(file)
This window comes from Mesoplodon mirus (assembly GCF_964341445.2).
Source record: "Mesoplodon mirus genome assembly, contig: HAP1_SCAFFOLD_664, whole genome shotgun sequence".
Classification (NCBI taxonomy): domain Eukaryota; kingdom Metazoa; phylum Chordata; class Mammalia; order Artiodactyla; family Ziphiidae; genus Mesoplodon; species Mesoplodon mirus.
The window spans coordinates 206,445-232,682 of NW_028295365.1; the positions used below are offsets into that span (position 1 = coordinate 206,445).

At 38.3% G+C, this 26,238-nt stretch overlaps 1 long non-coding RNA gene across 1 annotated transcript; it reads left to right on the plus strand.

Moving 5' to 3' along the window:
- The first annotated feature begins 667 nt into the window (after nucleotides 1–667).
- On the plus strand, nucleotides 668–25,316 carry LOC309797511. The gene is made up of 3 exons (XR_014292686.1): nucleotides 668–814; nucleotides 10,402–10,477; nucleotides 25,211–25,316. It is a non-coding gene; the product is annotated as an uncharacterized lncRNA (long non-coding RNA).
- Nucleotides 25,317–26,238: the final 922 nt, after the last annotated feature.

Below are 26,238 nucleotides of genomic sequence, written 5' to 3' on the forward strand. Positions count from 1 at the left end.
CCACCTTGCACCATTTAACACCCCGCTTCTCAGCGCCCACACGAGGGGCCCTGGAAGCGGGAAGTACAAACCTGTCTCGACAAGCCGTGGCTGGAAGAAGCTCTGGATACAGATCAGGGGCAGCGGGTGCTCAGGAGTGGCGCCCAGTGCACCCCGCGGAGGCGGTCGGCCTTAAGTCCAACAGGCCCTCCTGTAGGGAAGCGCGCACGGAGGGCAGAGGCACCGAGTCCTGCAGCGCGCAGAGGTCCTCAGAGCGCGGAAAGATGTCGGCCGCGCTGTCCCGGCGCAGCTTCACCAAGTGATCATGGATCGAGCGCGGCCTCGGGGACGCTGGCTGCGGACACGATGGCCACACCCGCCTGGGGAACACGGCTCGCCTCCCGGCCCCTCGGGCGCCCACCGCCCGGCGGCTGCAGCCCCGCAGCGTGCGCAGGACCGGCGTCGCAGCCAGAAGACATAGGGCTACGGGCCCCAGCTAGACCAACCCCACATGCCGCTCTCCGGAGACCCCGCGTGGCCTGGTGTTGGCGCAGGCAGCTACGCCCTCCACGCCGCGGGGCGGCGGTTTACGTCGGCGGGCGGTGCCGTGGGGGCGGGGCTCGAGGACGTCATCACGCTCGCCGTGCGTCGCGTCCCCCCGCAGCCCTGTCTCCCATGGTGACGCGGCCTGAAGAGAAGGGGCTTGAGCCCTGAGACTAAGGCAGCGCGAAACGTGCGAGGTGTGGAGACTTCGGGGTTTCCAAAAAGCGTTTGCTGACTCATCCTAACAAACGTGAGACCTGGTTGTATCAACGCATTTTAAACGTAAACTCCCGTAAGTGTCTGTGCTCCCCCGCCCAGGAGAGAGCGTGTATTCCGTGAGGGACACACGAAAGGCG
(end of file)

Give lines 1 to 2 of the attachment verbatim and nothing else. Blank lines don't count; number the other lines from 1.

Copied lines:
This window comes from Mesoplodon mirus (assembly GCF_964341445.2).
Source record: "Mesoplodon mirus genome assembly, contig: HAP1_SCAFFOLD_664, whole genome shotgun sequence".